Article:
the `border.colour`

argument (default is white which is the
equivalent of no borders).

This function used to give you 95% bootstrapped confidence intervals (with 2000 bootstraps) for the error bars by default, but bootstrapping now has to be specified explicitly.

Bootstrapping is a non-parametric technique, meaning that it does not need to respect the classical parametric assumptions (normality, homoscedasticity, etc.). In this case it’s just a nice alternative way to look at your data.

bootstrapping requires a number of bootstraps equal or higher than your number of observations (rows). Because people sometimes work with big datasets, I’ve added an option to specify a specific number of bootstraps with the optionNote:`bootstraps = 2000`

(change default to your desired value). But because I’ve recently had to work with a very large data set (7 million observations), it was impractical to do 7 million bootstraps (that would have been a very, very long operation), so I also added an option to turn bootstrapping off completely and just use a regular confidence interval instead (with`boot = FALSE`

, which is now the default).

If you’d like to see all available options at once (a bit long):

```
nice_violin(
data = ToothGrowth,
group = "dose",
response = "len",
boot = TRUE,
bootstraps = 200,
ytitle = "Length of Tooth",
xtitle = "Vitamin C Dosage",
colours = c("darkseagreen", "cadetblue", "darkslateblue"),
has.ylabels = TRUE,
has.xlabels = TRUE,
xlabels = c("Low", "Medium", "High"),
ymin = 0,
ymax = 45,
yby = 15,
signif_annotation = c("*", "NS", "***"),
signif_yposition = c(30, 36, 41),
signif_xmin = c(1, 2, 1),
signif_xmax = c(2, 3, 3),
CIcap.width = 0,
alpha = 0.5,
border.colour = "black",
border.size = 1,
obs = TRUE,
has.d = TRUE,
d.x = 1.7,
d.y = 20
)
```

The good thing about this function is that it outputs a
`ggplot`

object, which you can continue to use to build on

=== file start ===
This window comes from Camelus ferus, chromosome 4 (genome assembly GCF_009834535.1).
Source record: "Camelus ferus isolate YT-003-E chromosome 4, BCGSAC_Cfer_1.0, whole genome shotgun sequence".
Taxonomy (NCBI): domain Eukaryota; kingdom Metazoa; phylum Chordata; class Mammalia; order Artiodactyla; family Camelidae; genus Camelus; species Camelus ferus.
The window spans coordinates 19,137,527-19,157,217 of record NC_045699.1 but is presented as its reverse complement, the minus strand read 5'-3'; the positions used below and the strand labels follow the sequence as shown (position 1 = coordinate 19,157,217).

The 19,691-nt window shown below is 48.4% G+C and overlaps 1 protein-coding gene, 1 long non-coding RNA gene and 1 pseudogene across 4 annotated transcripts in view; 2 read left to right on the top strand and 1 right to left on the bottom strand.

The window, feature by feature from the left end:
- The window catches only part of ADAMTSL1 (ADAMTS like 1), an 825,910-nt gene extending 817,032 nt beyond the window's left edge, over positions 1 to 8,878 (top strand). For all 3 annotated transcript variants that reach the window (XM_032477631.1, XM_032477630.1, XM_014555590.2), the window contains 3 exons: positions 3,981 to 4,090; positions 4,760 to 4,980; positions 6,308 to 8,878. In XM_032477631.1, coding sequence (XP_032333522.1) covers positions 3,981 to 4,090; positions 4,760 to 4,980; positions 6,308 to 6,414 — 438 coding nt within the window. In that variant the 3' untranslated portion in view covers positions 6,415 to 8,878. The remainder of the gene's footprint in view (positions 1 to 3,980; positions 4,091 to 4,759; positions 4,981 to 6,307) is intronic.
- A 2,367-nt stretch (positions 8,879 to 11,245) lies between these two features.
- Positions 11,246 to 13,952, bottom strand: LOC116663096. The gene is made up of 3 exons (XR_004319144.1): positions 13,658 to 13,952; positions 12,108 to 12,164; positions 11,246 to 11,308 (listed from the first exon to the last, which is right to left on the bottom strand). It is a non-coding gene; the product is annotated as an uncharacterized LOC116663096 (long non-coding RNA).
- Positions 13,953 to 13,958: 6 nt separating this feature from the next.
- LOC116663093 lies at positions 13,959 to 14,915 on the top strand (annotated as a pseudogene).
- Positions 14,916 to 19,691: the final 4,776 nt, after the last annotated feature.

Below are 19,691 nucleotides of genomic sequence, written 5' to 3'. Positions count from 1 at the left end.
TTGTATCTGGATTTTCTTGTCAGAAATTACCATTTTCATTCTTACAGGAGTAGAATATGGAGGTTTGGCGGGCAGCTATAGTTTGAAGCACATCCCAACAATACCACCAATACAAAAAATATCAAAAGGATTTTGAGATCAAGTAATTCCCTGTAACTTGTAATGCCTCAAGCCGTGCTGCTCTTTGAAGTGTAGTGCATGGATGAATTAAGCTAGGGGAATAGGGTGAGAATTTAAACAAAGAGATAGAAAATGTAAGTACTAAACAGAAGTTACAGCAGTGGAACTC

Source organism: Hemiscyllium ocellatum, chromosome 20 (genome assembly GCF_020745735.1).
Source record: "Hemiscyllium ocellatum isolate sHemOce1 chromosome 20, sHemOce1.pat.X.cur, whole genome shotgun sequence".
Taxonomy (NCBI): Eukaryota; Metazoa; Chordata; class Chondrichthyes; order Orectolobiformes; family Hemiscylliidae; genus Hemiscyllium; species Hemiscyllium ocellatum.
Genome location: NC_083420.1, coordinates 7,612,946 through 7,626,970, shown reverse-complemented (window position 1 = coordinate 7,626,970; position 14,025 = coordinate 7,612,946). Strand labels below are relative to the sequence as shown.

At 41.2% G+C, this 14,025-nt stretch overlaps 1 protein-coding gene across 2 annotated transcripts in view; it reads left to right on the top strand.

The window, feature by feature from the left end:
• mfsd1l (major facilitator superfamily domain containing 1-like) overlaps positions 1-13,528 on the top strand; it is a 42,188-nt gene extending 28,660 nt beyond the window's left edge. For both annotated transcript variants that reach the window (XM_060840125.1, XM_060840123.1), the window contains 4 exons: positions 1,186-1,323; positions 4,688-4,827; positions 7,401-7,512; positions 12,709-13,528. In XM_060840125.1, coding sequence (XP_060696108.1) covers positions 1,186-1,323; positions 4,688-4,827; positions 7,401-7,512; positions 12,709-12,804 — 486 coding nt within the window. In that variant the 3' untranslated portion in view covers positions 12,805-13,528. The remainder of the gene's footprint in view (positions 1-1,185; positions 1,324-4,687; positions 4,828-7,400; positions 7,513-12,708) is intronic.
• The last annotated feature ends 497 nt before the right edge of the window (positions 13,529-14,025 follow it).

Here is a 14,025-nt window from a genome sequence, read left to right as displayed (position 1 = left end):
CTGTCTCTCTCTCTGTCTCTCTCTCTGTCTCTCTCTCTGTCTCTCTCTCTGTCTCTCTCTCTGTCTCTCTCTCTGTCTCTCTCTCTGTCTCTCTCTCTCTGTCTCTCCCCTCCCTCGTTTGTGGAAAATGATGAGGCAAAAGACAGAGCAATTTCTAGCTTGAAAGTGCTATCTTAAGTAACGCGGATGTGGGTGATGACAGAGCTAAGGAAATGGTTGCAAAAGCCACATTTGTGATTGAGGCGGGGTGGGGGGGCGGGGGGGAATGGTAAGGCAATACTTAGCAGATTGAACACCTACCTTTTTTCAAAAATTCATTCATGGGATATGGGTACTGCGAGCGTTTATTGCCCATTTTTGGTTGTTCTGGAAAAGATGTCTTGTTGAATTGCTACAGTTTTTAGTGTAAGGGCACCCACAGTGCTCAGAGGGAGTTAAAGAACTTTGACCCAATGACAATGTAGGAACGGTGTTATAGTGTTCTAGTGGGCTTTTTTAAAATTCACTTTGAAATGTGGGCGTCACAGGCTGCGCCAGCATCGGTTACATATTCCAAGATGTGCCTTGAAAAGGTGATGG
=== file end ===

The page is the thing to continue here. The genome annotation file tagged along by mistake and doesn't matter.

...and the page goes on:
your plot and customize it further. For instance, I recently wanted to
add mean and sample size as annotations for each group (where I had
group sample sizes ranging from 100 to 35,000, so it was important to
know which groups were more representative). For the demonstration,
let’s just build the same multiple-groups plot we did earlier.

```
# Create our group variable:
ToothGrowth$groups <- factor(sample(1:6, 60, replace = T))
# Make the plot and save it to object "p"
p <- nice_violin(
data = ToothGrowth,
group = "groups",
response = "len",
border.size = 1
)
```

Then what I did is that I simply added conventional
`ggplot`

code to my plot object. (But first I had to compute
the statistics we were going to be using:)

```
# Compute basic statistics and save to object
library(psych) # Install the psych package if you don't already have it
statsSummary <- describeBy(
x = ToothGrowth$len, group = ToothGrowth$groups, mat = TRUE
)
# Add our annotations! (Warning: a bit more complicated code ahead!)
library(ggplot2)
p + annotate(
geom = "text",
# First annotation adds the average
x = seq(length(levels(ToothGrowth$groups))),
# Specifies annotations is for all groups/x-axis ticks
y = statsSummary$mean + 2,
# Puts mean at mean value on the y-axis (adds 2)
label = paste0("m =", round(statsSummary$mean, 2))
) +
# That prints the mean on the plot
annotate(
geom = "text",
# (Second annotation adds the sample size)
x = seq(length(levels(ToothGrowth$groups))),
y = statsSummary$mean - 2,
# Puts sample size at mean value on the y-axis (substracts 2)
label = paste0("n =", round(statsSummary$n, 2))
)
```

Make sure to check out this page again if you use the code after a time or if you encounter errors, as I periodically update or improve the code. Feel free to contact me for comments, questions, or requests to improve this function at https://github.com/rempsyc/rempsyc/issues. See all tutorials here: https://remi-theriault.com/tutorials.